Optional ffmpeg block overrides the defaults to specify the arguments for FFmpeg application used to decode input video stream and also to encode the output when necessary. ffmpeg.encoder is absolutely optional, define it only if you'd like to record or broadcast video stream with rendered object detections.

When ffmpeg.encoder is used to record video file, use output key to specify the location. Refer to FFmpeg formats for all available options. When output key is absent, Watsor runs lightweight HTTP server for streaming the video over the network. The streaming is performed in MPEG-TS format, so make sure mpegts format is set in ffmpeg.encoder output arguments. When output is set the encoded stream is being written to file and the broadcast in MPEG-TS over HTTP is not possible.

Regardless of whether or not ffmpeg.encoder is enabled and output is defined, the broadcast of video stream in Motion JPEG format over HTTP is available all the time.

FFmpeg decoder and encoder

ffmpeg block present in document root is used as defaults for decoding and encoding a video stream if a camera does not set its own.

FFmpeg is a very fast video converter that grabs a live video from source. Watsor runs one or two FFmpeg subprocesses for each camera: mandatory decoder and optional encoder. The decoder reads from the source specified by the camera's input key (which can be an URL of camera feed, a regular file or a grabbing device), following the -i option. The encoder writes to the output file, if camera's output is set, or stdout, if not. The options in the command line before and after -i determine the parameters for input and output of each FFmpeg subprocess. The input parameters, for example, can enable hardware accelerated decoding. The output of decoder and the input of encoder must include -f rawvideo -pix_fmt rgb24 as Watsor reads raw video frames (24-bit) from first FFmpeg's stdout and after detection complete can write raw video frames in stdin of another FFmpeg subprocess.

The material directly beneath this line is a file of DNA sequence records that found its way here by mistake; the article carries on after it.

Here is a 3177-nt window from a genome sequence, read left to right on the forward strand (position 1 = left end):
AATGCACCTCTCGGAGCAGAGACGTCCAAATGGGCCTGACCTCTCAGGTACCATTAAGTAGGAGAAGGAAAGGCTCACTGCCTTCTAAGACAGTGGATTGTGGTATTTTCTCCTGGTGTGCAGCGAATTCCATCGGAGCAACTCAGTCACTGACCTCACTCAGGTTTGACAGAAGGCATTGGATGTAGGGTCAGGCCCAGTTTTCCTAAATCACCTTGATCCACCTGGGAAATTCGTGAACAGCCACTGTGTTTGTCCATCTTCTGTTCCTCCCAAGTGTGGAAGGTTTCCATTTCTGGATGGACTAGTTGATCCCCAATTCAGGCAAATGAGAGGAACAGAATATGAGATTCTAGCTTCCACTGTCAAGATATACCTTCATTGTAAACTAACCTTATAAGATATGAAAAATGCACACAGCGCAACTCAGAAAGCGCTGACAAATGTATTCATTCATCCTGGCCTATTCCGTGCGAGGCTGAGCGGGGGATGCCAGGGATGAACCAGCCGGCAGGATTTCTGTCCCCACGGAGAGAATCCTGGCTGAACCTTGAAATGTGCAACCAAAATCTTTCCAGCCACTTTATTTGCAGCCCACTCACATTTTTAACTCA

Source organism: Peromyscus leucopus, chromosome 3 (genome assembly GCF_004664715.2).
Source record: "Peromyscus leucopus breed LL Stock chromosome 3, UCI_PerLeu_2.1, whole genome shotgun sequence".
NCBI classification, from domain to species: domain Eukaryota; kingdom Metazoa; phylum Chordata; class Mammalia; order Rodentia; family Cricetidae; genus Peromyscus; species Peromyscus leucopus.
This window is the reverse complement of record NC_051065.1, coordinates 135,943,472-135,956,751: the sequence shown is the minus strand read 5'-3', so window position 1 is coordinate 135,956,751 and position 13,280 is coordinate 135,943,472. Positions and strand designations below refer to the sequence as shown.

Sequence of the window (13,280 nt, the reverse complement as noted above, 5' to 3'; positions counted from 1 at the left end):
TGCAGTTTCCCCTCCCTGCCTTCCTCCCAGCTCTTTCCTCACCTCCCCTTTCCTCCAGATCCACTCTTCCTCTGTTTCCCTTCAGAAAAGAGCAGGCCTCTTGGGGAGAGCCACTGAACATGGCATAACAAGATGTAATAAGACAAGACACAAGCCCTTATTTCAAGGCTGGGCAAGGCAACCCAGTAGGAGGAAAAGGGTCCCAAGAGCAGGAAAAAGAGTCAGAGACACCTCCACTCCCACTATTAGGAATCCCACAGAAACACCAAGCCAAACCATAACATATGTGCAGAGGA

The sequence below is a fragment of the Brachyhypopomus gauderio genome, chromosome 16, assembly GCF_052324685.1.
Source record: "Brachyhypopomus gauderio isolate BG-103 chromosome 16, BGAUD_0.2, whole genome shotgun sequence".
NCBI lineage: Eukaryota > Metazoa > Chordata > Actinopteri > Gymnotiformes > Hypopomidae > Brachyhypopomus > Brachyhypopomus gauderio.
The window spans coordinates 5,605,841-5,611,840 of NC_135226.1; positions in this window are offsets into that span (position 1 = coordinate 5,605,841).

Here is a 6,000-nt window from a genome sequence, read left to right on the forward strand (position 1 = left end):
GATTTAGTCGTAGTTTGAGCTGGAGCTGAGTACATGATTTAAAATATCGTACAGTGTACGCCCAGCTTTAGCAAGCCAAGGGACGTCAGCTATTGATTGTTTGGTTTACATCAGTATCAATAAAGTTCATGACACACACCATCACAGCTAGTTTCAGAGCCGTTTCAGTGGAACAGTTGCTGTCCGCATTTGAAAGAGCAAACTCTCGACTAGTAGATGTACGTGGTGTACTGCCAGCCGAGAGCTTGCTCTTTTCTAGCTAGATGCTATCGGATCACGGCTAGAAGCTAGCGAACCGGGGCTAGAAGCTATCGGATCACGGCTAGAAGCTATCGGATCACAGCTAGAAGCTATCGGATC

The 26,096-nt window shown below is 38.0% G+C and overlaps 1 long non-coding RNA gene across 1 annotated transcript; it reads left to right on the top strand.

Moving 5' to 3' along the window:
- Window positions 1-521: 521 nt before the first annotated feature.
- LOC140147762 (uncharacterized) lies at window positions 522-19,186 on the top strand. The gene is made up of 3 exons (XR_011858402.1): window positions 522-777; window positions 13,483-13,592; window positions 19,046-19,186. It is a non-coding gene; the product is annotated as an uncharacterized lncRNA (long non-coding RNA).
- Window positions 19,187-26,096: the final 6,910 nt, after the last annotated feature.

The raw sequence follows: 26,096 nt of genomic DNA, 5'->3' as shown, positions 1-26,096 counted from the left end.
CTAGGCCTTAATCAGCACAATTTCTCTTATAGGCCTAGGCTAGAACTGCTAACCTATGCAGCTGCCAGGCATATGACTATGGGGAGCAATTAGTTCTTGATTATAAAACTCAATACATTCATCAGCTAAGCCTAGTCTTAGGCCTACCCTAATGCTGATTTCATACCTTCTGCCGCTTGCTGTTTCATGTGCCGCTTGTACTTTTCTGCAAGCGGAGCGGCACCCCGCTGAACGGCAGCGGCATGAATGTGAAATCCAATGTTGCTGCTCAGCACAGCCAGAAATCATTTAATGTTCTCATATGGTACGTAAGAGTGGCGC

You must include -i option in the command line list not followed by the input as Watsor includes camera's input key after -i automatically. For encoder it also includes other required options such as -s to define explicitly the size of raw video frames.

Expand code snippet
    - ...
    - -i
    - -f
    -  rawvideo
    - -pix_fmt
    -  rgb24
    - -f
    -  rawvideo
    - -pix_fmt
    -  rgb24
    - -i 
    - -f
    -  mpegts
    - ... 

ffmpeg.encoder is optional and intended for the recording or broadcasting of video stream with rendered object detections. The recording is suitable for on demand streaming as the video is stored in a file such as .m3u8 (HLS) or .mp4 and can be re-watched. The broadcasting means the video is being recorded in real time and the viewer can only watch it as it is streaming. To broadcast the video with rendered object detections over HTTP set -f mpegts option in the encoder and remove the camera's output key. The link to the video stream can be grabbed from Watsor's home page and opened in media player such as VLC.

When broadcasting live video stream in MPEG-TS be aware of noticeable latency, which is unavoidable due to the nature of video encoding algorithm. Bear in mind the media player introduces a latency of its own as it buffers the feed. To watch the video with rendered object detections in sheer real-time with zero latency open Motion JPEG URL of the camera feed.